He did tell her that it was good she asked if he was that kind of frog because there was a spell on him that meant that if any human kissed him she would turn into a frog. The frog was appreciative that she was respectful enough to ask his permission before she kissed him, didn’t mind that she took advantage of his spell to escape into another life.


The word from Denise is “Escape”. Write a Six Sentence Story and link it at her site on Thursday. Check out girlieontheedge to read and write.

WWP #113 Enthralled

Breezes dance, sparkling shimmering footsteps visible as orchestras of light play across the lake’s surface. Ripples scurry this way and that, whispering, enthralled with the prospect of the coming storm. Heavy clouds trudge clumsily from the west, finally stumbling over the mountain. Birds rush to their perches in the trees. Thunder drums. It’s time!


Microfiction Flash History

working-template-for-ff-challenges34.pngIt’s not quite business as usual at Carrot Ranch this week. Yes, there’s a prompt to write 99 words, no more, no less. Yes, we are to go where the prompt leads. The change with the July 4, 2019, prompt? The challenge is to “write a story using your choice of microhistory from Keweenaw National Historic Park. Be historical, funny, or flagrantly fictional. Choose a character, time, place, or event. Be as creative as you want in telling the story (for those doing serials, how can you meld this into your own storyline?). Go where the prompt leads!”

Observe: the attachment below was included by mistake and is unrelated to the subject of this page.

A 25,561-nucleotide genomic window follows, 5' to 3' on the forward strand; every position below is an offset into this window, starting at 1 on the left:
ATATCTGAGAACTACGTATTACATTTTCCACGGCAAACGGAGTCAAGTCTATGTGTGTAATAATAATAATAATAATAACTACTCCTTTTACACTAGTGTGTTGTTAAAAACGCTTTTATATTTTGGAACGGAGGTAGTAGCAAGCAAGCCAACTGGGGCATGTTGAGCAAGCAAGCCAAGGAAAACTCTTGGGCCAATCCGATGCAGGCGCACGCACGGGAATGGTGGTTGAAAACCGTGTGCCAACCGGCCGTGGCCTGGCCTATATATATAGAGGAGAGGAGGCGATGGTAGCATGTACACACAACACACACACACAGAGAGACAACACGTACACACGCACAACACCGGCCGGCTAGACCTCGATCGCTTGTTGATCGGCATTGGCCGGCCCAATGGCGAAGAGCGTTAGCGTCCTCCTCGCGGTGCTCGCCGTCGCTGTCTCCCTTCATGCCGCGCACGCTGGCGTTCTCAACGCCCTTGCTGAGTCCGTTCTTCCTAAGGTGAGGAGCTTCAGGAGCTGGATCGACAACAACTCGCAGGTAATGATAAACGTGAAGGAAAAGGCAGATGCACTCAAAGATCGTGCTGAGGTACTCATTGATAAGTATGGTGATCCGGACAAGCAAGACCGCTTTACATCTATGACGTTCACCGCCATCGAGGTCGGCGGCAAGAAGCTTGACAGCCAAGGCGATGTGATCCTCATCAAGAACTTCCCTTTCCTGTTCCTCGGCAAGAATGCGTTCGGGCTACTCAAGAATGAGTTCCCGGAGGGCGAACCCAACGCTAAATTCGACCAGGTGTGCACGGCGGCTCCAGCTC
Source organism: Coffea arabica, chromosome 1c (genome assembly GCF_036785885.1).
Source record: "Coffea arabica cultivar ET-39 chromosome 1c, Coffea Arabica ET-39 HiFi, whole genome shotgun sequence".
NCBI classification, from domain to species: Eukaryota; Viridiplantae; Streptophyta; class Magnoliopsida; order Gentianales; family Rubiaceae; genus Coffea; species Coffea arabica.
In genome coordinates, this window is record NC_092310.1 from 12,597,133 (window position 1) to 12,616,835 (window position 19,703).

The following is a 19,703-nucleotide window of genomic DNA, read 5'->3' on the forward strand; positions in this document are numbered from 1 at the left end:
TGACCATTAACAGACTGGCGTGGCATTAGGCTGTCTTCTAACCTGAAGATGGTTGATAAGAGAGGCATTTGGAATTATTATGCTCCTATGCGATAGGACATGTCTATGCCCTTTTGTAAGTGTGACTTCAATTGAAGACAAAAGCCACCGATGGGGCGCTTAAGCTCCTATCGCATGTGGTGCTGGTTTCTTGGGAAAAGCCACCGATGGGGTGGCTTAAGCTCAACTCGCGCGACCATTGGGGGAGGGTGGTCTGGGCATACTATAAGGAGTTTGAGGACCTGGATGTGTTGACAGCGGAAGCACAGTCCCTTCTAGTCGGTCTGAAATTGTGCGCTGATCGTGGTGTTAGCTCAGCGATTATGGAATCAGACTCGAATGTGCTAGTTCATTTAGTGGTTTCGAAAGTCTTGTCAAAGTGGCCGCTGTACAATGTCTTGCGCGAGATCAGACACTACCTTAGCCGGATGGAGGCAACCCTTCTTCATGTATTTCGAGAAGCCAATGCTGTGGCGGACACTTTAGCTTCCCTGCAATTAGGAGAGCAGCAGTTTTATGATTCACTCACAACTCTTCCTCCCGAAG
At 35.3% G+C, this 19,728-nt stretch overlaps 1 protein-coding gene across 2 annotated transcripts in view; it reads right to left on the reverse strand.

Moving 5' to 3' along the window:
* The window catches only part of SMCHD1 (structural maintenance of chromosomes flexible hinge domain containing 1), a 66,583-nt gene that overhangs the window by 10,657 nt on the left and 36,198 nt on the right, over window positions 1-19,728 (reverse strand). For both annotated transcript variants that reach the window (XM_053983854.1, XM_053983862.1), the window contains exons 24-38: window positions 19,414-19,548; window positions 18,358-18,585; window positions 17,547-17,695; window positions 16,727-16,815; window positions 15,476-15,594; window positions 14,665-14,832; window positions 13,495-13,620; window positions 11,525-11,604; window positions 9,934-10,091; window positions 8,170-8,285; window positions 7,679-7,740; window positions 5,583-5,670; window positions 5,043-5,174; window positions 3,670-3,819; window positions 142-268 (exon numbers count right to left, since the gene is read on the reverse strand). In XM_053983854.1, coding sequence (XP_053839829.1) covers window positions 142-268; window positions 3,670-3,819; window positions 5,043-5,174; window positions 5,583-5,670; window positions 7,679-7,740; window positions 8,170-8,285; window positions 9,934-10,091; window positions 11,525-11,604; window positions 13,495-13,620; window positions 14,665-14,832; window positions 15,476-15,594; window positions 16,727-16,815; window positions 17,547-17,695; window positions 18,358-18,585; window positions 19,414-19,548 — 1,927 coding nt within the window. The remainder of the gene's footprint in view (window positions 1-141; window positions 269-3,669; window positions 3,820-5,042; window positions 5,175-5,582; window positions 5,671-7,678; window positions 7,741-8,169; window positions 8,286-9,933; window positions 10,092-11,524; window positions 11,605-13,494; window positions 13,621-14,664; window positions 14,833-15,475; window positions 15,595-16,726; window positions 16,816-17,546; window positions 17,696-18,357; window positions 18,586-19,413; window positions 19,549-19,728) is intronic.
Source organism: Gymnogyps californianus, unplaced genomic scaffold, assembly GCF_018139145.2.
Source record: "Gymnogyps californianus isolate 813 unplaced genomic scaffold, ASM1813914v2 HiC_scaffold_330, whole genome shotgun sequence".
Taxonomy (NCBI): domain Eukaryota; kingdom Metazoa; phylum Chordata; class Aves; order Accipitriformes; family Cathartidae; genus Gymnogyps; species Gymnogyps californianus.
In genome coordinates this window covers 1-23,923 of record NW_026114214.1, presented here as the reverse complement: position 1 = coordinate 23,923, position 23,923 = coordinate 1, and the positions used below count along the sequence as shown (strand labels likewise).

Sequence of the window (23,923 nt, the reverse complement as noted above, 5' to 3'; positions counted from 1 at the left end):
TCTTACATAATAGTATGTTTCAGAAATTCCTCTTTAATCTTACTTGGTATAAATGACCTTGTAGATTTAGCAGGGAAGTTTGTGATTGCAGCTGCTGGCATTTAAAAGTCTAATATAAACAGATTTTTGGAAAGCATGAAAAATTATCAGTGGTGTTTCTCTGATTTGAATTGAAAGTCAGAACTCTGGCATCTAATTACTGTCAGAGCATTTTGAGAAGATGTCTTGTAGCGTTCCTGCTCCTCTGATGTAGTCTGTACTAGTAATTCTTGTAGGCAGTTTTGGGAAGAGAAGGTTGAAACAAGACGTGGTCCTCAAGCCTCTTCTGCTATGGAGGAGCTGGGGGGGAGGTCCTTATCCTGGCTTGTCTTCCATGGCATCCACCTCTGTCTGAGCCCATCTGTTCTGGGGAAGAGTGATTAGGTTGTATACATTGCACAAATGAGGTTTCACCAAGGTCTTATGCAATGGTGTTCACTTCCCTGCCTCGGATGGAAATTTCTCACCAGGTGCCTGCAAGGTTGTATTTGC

I have written two flash fiction pieces based on the micro histories of Ellen Dickens and Anselm Studer. These were real people with their own stories. What I have presented is fiction, unresearched and unauthenticated, just imagined stories inspired by the brief biographical information provided by the Keweenaw National Historic Park.


Ellen Dickens

Mama was Lewis’ wet nurse. We called him Lil’ Dickens, me and Mama, and his granddad did too, ‘cause he was always gettin’ into mischief.